Glossary of Heraldic Terms
Achievement: A fully marshaled coat of arms
Argent: Silver; in color, white
Armiger: One entitled to bear heraldic arms
Bend: A figure formed by two parallel lines, drawn from the dexter chief to the sinister base; it is one third of the field in width.
Bezants: Gold roundles
Bezantée: Strewed with bezants
Billets: Figures of an oblong square form
Bordure: A uniform edge to a shield, occupying one fifth of the field
Charged: A figure bearing any device upon it is said to be charged therewith.
Chevron: A division of a shield shaped like the lower half of a saltire and occupying one third of one fifth of the area, according to whether it is charged or not
Chief: The upper portion of the shield, one-third of the latter in width, separated from the field by a horizontal line
Cinquefoil: The five-leaved grass
Chequy: Used of a field covered with small squares of alternate tincture
Counterflory: A tressure fiory in which the alternate fleurs-de-lys are reversed
Couped: Term used when the head or limb of an animal or any other charge is cut off by an even line
Crined: Used to describe the beard of hair when different in color from the body
Cross-crosslet: A cross having its arms crossed by a short bar at a little distance from their extremities
Dancettée: Applied to lines whose teeth or indents are larger and wider than those of a line indented
Demi: Half, the top half being understood when no other is mentioned
Dexter: Right; the right-hand side of the escutcheon, but the left to the spectator
Ducal coronet: A coronet composed of four leaves of equal height above the rim
Embowed: Bent or bowed
Engrailed: Indented in curved lines
Escallop: The shell of the scallop, or escallop-fish
Escutcheon of pretence: The shield on which a man bears his wife’s arms if she is an heiress. It is borne in the center of his own shield and is usually of the same shape.
Feathered: Used of arrows whose flights are a different color from the shafts
Fess: A figure formed by two horizontal lines drawn across the shield; it is one-third of the field in width and is always placed in the center.
Fesswise: Placed like a fess
Field: The surface of the escutcheon, or shield
Finned: Having fins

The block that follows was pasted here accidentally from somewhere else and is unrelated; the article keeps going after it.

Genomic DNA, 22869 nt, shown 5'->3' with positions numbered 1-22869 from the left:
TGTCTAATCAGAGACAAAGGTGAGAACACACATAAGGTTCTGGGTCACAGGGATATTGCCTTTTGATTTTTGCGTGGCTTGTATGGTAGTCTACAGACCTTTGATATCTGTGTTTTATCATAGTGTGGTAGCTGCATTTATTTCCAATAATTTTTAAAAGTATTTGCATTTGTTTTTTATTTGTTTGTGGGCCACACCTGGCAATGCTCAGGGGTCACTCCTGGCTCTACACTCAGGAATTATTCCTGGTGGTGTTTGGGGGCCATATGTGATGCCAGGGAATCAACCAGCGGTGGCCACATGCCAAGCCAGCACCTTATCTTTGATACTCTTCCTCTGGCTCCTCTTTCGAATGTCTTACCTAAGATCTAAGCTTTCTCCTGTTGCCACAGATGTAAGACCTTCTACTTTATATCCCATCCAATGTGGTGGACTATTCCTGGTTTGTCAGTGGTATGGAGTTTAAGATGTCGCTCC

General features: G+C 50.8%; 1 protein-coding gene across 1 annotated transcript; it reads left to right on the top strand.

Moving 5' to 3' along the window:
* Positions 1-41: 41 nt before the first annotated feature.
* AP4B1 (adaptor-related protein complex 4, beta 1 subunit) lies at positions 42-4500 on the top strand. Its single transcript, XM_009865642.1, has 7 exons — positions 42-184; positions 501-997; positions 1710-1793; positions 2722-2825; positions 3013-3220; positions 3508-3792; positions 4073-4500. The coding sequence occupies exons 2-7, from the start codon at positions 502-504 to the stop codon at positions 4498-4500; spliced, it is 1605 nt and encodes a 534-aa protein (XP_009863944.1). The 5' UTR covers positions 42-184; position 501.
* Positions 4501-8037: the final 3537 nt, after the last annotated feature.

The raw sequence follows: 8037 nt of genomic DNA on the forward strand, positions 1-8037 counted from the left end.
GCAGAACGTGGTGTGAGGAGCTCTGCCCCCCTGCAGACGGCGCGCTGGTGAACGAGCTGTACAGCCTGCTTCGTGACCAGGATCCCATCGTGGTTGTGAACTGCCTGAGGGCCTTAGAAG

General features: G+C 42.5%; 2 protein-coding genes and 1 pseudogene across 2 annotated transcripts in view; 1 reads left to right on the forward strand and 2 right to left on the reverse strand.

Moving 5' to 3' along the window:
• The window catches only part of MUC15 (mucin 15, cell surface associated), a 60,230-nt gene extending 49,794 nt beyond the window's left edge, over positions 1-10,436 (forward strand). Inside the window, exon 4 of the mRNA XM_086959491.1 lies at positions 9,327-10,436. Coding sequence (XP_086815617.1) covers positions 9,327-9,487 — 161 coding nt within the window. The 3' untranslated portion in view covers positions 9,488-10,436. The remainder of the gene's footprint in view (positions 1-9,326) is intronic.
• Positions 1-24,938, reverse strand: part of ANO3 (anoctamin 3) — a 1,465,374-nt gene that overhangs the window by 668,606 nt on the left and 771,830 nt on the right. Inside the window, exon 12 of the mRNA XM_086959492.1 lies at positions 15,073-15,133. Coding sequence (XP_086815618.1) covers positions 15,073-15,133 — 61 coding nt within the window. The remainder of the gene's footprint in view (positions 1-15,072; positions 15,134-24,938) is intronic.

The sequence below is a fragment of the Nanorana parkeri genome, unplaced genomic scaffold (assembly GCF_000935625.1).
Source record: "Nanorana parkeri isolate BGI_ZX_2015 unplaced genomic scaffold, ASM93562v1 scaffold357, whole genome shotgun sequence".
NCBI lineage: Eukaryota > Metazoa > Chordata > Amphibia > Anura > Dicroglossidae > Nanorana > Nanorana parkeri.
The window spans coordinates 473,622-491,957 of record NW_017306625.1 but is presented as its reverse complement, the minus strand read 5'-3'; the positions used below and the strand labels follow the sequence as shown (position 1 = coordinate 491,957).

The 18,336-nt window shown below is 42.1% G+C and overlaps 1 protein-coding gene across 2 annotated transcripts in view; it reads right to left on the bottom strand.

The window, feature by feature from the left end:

Fitcheé: Pointed; sharpened to a point
Flory, fleury, flurty or floretty: Flowered with fleurs-de-lys
Gambs: The leg of an animal from the knee joint
Garbs: A sheaf or any kind of grain; when other than wheat the kind must be stated
Guttée: Sprinkled with drops
Heads: Usually have their posture stated; affronté when in profile, guardant when full-faced and regardant when looking backwards; head on its own implies in profile.
Helm: A helmet
Mantle: The cloak on which achievements are painted
Mascle: A hollowed-out lozenge
Mantlings: Ornamented foliage-work for adorning helmets in painting armorial bearings
Mural crown or coronet: A circle of gold, crenellated like a battlement
Per: Used to show how a shield, ordinary, or charge is divided by any of the partition lines, as per bend, per pale, etc.
Proper: Used of objects when shown in their natural colors
Quartered: A shield, charge, or crest, divided into four equal parts by two lines crossing each other at right angles, is termed quartered; each of these parts is a quarter. However, a shield so designated must contain but two coats of arms, the first and fourth quarters being the same, and the second and third quarters being alike. If this is not the case, the shield is said to be quarterly, even though it has but four divisions.
Rampant: Denoting an animal when represented as standing erect on its hind legs
Saltire: An X-shaped cross
Seax: A scimitar with a semi-circular notch on the back of the blade
Sinister: Left; the left-hand side of the escutcheon, but the right to the spectator
Supporters: Figures placed on either side of a shield
Torse: The wreath on which the crest is placed
Vulning: Wounded so that blood appears
Wavy: A line of partition formed like waves
Vermont, E. De V., illustrated by Henry Rykers. America Heraldica: A Compilation of Coats of Arms, Crests and Mottoes of Prominent American Families Settled in This County Before 1800. New York: Brentano Brothers, 1887.
Burke’s Peerage and Gentry Online: A-Z Guide to Heraldic Terms.
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